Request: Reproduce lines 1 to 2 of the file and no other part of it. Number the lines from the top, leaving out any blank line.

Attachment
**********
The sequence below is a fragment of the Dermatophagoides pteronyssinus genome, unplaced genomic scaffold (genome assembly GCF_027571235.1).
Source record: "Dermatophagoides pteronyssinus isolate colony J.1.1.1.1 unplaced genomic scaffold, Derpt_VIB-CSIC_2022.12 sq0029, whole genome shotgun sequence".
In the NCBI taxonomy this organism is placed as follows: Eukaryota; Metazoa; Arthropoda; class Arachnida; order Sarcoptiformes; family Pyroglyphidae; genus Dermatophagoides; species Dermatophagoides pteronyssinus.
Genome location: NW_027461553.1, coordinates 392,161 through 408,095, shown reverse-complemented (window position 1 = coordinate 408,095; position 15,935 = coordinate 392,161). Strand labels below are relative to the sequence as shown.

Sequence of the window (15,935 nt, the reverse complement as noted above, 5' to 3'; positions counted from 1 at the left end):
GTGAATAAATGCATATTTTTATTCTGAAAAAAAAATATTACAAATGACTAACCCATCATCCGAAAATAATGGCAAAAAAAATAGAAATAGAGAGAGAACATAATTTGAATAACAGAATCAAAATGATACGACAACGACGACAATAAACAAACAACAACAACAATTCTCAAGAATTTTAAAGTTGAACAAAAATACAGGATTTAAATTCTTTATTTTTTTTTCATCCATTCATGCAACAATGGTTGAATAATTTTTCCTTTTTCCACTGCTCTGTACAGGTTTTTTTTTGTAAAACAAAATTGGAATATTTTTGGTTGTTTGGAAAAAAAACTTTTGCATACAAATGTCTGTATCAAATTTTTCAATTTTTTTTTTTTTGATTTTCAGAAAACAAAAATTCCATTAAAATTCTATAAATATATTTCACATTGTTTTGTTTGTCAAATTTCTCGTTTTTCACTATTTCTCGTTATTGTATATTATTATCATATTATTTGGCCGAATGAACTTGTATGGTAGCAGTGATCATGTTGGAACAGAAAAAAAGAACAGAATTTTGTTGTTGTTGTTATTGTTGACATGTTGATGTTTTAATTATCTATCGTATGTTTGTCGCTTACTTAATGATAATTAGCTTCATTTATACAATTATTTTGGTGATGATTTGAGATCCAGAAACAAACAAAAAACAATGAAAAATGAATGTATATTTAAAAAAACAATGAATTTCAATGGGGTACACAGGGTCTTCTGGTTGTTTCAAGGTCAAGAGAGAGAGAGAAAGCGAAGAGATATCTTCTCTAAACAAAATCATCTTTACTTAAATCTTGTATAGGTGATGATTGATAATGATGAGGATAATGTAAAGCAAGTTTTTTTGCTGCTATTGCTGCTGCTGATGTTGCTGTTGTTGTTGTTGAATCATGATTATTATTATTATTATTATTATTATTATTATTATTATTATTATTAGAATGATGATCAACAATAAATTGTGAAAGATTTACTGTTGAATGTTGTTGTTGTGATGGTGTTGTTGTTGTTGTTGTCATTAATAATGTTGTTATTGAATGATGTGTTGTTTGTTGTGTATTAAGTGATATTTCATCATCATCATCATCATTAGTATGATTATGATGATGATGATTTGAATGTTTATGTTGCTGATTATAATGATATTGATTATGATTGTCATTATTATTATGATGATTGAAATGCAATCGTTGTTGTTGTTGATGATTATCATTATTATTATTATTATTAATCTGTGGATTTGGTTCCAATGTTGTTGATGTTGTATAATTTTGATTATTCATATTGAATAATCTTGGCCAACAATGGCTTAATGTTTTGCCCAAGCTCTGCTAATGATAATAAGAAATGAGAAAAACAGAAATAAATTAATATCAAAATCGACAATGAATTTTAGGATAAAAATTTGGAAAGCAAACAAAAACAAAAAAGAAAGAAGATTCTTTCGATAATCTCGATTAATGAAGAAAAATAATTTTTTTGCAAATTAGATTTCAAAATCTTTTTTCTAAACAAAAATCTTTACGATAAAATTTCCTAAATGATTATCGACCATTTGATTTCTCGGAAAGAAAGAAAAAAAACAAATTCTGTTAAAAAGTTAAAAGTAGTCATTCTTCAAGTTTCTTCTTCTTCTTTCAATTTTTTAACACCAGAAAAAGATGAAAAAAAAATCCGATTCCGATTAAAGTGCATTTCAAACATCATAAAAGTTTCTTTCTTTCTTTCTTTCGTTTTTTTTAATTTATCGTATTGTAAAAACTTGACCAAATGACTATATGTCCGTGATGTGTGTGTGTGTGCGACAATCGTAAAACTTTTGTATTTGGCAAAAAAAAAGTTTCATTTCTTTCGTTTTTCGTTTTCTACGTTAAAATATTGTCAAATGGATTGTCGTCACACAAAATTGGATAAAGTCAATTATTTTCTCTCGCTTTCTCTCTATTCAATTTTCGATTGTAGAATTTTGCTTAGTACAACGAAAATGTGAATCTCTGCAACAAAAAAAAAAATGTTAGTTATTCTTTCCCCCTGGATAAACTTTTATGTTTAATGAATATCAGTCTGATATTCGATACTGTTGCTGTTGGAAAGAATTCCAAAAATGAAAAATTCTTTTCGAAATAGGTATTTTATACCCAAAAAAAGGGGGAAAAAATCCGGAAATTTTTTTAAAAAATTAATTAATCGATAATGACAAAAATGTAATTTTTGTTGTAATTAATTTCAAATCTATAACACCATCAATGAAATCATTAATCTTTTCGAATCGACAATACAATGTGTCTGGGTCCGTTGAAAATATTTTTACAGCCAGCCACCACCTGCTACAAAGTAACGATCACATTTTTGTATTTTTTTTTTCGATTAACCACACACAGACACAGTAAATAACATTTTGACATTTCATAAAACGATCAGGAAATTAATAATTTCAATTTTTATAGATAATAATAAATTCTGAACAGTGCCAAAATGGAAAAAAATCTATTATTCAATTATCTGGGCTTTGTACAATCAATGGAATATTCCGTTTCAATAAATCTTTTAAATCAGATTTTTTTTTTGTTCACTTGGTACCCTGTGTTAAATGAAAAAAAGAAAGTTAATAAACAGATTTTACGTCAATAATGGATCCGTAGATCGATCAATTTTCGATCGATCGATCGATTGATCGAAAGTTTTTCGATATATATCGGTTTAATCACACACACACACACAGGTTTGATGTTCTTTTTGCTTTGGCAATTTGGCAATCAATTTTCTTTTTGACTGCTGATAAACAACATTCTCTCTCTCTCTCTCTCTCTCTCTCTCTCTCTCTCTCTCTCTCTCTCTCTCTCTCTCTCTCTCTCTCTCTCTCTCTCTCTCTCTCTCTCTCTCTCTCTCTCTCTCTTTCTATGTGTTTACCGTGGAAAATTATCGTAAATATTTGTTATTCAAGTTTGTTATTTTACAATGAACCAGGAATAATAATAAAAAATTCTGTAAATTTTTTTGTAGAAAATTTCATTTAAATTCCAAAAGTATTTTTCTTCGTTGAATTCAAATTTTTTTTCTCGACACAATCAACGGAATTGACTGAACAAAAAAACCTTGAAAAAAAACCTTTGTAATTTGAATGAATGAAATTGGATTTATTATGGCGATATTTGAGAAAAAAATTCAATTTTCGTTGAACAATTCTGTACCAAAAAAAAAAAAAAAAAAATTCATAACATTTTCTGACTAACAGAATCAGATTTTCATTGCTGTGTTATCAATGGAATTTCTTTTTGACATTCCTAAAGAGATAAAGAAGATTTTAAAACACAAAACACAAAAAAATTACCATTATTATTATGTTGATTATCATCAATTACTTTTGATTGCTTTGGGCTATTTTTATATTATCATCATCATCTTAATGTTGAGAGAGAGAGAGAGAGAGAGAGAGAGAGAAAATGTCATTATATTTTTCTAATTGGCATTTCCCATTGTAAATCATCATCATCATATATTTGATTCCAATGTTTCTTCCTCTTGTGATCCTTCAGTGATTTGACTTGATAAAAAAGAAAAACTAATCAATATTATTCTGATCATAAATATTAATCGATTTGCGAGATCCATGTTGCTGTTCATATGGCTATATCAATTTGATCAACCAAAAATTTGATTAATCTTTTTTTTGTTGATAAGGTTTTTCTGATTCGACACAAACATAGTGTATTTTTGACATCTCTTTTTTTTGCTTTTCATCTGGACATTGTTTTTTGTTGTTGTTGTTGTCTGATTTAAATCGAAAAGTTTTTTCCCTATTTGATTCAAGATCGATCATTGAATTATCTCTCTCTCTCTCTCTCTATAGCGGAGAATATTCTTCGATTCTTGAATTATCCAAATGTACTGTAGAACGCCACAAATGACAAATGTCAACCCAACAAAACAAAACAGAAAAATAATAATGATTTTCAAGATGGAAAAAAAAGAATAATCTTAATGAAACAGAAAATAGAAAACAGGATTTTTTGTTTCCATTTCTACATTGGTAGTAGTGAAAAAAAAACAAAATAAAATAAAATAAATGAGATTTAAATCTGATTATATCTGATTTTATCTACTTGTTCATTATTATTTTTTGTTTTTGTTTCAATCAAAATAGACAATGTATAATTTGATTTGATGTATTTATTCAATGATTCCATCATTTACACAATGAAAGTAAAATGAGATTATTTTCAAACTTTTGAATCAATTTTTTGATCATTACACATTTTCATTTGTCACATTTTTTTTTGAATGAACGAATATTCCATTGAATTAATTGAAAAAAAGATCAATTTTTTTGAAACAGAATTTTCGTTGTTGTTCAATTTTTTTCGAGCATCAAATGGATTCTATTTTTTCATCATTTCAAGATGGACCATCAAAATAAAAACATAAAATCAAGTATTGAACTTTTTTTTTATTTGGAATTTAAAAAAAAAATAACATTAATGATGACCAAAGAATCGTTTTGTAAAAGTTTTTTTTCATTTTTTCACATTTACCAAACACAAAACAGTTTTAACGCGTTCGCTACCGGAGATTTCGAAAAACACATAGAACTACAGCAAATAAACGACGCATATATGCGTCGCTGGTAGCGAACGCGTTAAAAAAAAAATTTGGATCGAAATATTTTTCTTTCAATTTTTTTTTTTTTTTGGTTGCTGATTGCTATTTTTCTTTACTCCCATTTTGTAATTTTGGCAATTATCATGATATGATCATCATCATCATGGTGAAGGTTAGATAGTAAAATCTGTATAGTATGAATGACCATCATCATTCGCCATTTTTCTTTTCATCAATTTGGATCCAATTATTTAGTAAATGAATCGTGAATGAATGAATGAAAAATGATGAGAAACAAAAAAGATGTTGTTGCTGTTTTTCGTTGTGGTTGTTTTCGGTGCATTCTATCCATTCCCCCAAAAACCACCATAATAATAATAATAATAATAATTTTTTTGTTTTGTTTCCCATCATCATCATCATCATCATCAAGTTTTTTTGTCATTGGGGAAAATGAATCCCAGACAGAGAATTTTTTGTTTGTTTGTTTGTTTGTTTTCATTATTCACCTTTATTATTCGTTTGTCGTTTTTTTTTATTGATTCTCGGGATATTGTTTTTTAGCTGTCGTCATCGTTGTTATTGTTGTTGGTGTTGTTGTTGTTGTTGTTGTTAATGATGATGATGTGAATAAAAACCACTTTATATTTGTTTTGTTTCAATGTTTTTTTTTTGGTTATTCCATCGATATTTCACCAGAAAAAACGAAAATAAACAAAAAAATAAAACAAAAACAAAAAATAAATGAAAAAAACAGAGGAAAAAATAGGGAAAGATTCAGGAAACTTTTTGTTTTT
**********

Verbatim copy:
The sequence below is a fragment of the Dermatophagoides pteronyssinus genome, unplaced genomic scaffold (genome assembly GCF_027571235.1).
Source record: "Dermatophagoides pteronyssinus isolate colony J.1.1.1.1 unplaced genomic scaffold, Derpt_VIB-CSIC_2022.12 sq0029, whole genome shotgun sequence".